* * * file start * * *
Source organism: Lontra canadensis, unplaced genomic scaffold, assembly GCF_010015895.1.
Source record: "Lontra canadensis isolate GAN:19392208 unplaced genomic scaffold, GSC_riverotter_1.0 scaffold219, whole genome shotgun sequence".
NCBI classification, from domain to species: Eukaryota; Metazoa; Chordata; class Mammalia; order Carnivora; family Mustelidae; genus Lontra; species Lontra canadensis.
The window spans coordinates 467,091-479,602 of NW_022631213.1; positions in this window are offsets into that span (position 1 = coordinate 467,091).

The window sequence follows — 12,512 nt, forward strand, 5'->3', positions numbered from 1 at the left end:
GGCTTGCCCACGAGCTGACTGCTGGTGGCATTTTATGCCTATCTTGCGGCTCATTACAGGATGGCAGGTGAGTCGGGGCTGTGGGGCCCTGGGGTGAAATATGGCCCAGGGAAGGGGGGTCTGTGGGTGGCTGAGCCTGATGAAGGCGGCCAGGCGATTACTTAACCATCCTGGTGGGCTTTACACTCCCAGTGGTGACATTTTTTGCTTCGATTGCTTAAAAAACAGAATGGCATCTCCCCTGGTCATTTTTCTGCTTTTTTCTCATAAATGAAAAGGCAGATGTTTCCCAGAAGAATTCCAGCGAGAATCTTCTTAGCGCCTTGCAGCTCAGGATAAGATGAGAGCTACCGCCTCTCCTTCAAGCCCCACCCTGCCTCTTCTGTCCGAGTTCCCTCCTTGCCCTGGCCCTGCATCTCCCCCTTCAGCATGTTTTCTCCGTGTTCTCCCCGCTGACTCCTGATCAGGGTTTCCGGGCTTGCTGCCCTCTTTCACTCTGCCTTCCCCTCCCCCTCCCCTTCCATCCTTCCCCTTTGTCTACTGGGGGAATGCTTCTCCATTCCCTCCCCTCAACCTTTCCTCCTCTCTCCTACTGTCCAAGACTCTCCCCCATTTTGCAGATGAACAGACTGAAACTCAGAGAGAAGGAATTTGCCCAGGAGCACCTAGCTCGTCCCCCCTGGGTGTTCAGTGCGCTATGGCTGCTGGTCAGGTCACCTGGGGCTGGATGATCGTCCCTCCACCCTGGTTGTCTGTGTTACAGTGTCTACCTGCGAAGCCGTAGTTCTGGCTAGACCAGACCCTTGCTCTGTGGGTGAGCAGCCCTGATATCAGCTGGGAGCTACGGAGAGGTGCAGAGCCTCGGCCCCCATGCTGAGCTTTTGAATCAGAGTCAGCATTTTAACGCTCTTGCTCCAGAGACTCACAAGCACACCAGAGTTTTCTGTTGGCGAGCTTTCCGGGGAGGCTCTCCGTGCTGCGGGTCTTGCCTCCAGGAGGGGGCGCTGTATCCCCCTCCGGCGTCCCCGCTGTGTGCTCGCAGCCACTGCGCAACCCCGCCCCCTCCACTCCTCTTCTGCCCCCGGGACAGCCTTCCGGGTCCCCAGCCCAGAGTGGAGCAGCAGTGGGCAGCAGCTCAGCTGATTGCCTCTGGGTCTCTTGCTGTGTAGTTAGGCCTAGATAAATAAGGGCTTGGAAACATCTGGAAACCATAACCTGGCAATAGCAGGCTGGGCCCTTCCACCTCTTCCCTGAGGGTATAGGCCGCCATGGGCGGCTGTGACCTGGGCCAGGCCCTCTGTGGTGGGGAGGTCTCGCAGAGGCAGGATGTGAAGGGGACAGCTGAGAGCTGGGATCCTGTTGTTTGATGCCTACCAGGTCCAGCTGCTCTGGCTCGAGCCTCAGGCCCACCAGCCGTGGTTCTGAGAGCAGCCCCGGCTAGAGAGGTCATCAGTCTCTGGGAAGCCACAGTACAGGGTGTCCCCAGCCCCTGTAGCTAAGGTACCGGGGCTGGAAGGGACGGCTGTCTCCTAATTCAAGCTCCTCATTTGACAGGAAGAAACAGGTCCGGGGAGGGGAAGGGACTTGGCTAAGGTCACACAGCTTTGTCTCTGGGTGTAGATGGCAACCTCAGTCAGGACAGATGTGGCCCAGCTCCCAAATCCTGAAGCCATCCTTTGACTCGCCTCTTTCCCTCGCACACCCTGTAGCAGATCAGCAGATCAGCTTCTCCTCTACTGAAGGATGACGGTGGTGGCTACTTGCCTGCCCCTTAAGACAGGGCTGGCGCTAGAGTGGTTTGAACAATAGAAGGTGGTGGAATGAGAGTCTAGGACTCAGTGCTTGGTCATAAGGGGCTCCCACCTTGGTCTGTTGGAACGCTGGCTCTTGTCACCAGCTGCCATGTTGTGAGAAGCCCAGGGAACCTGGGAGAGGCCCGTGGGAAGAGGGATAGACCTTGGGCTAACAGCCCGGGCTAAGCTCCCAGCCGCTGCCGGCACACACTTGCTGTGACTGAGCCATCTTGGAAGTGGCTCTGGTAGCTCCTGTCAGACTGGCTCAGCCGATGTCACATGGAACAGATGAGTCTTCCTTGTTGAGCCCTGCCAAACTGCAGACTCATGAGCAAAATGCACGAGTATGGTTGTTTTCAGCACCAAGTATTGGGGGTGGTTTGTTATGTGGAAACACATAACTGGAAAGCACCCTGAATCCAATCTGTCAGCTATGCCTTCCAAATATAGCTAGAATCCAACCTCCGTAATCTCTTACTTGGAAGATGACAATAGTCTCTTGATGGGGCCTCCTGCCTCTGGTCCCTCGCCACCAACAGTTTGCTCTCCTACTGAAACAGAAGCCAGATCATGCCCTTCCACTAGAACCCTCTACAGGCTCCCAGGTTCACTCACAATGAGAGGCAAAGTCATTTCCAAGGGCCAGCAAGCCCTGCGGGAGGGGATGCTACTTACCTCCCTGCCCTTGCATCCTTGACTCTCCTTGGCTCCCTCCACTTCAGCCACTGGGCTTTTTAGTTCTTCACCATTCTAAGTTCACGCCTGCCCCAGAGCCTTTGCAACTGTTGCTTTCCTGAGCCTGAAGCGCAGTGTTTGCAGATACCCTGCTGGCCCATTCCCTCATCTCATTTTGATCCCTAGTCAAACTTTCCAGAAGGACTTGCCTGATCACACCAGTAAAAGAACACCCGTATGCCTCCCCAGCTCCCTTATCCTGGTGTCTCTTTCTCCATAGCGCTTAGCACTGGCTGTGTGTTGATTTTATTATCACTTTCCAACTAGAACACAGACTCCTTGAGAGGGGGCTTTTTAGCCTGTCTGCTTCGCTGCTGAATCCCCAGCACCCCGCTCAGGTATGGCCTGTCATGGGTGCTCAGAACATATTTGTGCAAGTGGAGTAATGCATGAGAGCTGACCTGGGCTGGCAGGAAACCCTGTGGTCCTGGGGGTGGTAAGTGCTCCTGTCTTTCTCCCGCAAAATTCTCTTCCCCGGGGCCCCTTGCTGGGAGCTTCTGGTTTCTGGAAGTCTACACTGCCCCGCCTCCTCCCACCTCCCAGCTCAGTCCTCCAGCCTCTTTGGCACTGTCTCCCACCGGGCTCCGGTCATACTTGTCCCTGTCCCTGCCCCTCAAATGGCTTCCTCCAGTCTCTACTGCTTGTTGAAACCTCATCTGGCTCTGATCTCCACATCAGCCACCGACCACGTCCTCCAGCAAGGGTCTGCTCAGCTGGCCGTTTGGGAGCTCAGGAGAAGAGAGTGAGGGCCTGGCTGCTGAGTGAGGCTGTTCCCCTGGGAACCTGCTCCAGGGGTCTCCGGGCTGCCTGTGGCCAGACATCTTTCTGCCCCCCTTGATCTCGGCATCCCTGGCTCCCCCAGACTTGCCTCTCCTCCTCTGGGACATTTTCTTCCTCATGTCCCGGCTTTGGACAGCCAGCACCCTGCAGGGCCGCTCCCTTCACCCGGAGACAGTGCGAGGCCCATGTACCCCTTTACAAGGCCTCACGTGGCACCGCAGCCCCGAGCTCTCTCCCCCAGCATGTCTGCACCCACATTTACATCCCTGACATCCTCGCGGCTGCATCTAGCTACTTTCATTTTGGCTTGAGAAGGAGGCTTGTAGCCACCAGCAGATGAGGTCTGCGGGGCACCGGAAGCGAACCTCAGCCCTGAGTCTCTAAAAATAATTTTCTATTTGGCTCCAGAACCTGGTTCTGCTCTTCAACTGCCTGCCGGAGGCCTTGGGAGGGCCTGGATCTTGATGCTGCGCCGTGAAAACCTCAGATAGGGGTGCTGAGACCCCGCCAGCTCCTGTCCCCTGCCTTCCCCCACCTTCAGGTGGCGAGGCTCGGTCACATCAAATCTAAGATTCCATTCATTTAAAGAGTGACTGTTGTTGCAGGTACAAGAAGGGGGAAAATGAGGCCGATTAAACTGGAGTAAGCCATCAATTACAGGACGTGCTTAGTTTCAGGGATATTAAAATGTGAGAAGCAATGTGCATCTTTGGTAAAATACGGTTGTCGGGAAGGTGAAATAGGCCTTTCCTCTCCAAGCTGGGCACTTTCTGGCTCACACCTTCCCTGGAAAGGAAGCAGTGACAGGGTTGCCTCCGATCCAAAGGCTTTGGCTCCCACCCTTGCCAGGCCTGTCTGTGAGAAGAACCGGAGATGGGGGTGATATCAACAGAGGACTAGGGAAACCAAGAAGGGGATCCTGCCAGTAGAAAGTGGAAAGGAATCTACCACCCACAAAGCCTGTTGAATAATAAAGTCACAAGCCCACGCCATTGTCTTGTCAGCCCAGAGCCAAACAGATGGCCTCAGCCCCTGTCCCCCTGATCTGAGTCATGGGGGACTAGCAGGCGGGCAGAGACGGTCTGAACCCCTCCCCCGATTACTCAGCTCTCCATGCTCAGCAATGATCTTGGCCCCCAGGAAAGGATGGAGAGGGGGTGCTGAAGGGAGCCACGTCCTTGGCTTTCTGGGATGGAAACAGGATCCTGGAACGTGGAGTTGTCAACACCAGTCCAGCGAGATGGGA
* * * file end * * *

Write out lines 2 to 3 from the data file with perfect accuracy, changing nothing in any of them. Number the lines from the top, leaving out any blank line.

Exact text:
Source record: "Lontra canadensis isolate GAN:19392208 unplaced genomic scaffold, GSC_riverotter_1.0 scaffold219, whole genome shotgun sequence".
NCBI classification, from domain to species: Eukaryota; Metazoa; Chordata; class Mammalia; order Carnivora; family Mustelidae; genus Lontra; species Lontra canadensis.